There are eight teams in college hockey this season with eight-plus NHL Draft picks on their roster: Minnesota, Boston University, Boston College, Providence, Michigan, Wisconsin, UND and Notre Dame.
If the season ended today, not a single one would be in the NCAA tournament.
The three teams with the highest number of draft picks -- Minnesota, Boston University and Boston College -- all have losing records.
The Terriers, who have loaded up on more high-end talent than anyone in college hockey with four first-round picks and nine players taken in the top three rounds, are sitting at 10-14-4 and in the bottom half of Hockey East.
There seems to be a lesson here: In today’s college hockey world, it’s difficult to win solely relying on high draft picks.
The teams with the most top prospects and high draft picks generally end up being the country’s youngest teams. These highly touted players come to school young and leave for the NHL when they’re still young. And it’s hard to win in college hockey with really young teams.
That started coming into focus two years ago when a Terrier roster stacked with players like Clayton Keller, Charlie McAvoy, Jordan Greenway, Jakob Forsbacka Karlsson, Kieffer Bellows, Dante Fabbro and Jake Oettinger lost 12 times, didn’t get a No. 1 seed, didn’t win the Beanpot, didn’t win the Hockey East tournament and didn’t make the Frozen Four.
It’s becoming even more clear this season. Of the 10 youngest teams in the nation by age, only one would be in the NCAA tournament if it started today.
These facts apparently are not lost on UND’s coaching staff judging by the program’s recent commits.
In the last two months, UND has picked up verbal commitments from a pair of 19-year-olds in the United States Hockey League -- forward Riese Gaber of the Dubuque Fighting Saints and forward Griffin Ness of the Waterloo Black Hawks.
Both Gaber and Ness are expecting to play one more year in the USHL before coming to UND’s campus. That means they’ll arrive as 20-year-olds and they’ll turn 21 during their rookie seasons.
They aren’t the typical type of commitments we’ve seen from top programs in recent years -- the 16-year-old highly skilled, big-point producing future stars. But they’re a sign that UND is noticing the trend of college hockey and looking to filter in some older, talented players to go along with the high draft picks.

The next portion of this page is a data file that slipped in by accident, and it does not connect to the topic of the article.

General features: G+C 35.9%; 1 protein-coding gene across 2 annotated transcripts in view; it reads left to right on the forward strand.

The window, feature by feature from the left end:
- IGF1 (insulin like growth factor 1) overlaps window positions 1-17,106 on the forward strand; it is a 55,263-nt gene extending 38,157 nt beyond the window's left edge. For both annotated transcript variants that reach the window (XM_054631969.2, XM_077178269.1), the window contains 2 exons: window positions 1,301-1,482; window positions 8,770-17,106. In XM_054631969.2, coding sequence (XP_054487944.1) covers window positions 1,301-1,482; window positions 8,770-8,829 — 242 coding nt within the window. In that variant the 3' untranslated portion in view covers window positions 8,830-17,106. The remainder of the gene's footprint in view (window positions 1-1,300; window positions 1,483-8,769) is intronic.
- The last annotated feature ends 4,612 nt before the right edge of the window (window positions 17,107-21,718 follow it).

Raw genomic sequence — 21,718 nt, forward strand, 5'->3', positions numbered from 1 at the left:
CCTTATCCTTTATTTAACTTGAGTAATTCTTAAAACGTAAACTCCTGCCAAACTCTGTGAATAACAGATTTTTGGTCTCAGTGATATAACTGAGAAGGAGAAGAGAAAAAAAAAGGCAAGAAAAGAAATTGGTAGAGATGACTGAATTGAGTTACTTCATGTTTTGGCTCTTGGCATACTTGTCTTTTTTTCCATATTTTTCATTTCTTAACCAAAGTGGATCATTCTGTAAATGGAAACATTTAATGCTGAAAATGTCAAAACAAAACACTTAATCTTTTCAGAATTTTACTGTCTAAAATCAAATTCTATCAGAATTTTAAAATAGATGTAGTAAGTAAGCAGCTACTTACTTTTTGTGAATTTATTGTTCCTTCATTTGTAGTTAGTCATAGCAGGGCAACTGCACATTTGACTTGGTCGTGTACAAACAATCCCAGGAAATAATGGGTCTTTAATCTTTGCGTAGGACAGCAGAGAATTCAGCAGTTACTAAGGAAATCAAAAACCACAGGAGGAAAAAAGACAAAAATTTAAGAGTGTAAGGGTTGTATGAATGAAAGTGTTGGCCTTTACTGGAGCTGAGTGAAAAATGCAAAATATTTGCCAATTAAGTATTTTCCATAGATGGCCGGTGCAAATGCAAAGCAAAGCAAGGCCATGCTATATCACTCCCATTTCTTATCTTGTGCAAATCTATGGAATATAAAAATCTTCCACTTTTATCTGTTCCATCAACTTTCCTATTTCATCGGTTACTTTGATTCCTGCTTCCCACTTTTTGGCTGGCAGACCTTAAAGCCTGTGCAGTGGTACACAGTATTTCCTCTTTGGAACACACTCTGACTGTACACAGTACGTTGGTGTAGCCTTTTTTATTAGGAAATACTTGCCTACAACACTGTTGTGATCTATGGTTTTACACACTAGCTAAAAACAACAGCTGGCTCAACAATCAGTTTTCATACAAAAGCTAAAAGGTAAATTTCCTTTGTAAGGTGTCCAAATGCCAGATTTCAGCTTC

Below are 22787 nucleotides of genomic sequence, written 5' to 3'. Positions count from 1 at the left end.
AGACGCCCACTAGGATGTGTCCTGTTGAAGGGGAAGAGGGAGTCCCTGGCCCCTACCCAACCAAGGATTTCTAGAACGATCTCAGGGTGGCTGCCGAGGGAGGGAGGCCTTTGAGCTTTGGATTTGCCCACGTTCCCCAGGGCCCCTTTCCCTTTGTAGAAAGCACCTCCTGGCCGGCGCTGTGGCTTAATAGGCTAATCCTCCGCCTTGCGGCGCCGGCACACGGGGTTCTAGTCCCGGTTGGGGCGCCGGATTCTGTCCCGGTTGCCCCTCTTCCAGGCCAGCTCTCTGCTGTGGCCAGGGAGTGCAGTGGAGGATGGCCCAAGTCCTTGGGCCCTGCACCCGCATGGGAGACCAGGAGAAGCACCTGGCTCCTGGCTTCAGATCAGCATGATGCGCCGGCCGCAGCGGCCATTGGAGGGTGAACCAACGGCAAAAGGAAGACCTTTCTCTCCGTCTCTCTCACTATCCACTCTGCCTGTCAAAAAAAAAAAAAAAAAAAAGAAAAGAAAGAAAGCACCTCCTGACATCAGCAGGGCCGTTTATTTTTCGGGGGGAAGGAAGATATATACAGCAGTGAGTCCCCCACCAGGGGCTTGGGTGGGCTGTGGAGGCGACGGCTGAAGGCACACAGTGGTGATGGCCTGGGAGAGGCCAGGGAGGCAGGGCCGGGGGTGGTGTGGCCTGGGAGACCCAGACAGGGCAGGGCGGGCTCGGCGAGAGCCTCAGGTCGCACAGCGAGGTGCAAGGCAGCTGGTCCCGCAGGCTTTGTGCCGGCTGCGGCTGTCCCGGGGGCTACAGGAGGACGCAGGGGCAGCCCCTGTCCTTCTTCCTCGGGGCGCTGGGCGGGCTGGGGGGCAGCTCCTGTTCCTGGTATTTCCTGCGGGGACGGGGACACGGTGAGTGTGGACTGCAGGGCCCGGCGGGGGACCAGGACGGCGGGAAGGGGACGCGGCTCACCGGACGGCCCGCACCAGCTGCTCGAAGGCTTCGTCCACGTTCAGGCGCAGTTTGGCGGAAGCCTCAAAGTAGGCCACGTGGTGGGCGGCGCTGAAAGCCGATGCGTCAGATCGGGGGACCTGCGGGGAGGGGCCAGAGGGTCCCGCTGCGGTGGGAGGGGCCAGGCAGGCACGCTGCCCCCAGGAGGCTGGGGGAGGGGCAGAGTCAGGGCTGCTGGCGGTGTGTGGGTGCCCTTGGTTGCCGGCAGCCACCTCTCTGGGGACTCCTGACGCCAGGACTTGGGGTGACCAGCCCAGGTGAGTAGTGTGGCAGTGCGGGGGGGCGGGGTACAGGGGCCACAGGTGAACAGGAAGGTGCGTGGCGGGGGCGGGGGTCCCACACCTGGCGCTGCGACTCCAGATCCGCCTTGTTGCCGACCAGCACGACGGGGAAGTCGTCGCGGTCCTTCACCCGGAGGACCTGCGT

UND will have plenty of highly skilled draft picks come in the next couple of years.
The Fighting Hawks could have as many as seven players taken in this year’s NHL Draft, which will be held in Vancouver in June. At least four of them are expected to come to campus next year as young 18-year-old freshmen -- forwards Shane Pinto, Harrison Blaisdell, Judd Caulfield and Massimo Rizzo. Other potential picks will be goalie Cameron Rowe and defensemen Ethan Frisch and Luke Bast.
In 2020, UND could have several high draft picks again. Defenseman Jake Sanderson is the headliner, followed by defenseman Tyler Kleven of Fargo, defenseman Mitchell Miller, forward Stephen Halliday and forward Ethan Bowen.
All of those top prospects look promising and will be key parts to UND’s future. But clearly, UND has made the calculation that winning big will also require older, undrafted, do-it-all players like Gaber and Ness.
UND’s dominant 2016 NCAA national championship team will be held as the model in Grand Forks for some time. That squad looked similar to what UND is trying to build again -- a mix of high-end young players (Brock Boeser, Nick Schmaltz) and older, talented players (Tucker Poolman, Paul LaDue, Troy Stecher, Drake Caggiula).
Caggiula was the Most Outstanding Player of the Frozen Four, kicking off the current three-year run of undrafted Frozen Four MOPs (Denver’s Jarid Lukosevicius in 2017, Minnesota Duluth’s Karson Kuhlman in 2018).
Gaber and Ness won’t be drafted, either. They won’t get headlines when the enter college hockey. But they could be vital to the program’s future.
- USHL (@USHL) February 12, 2019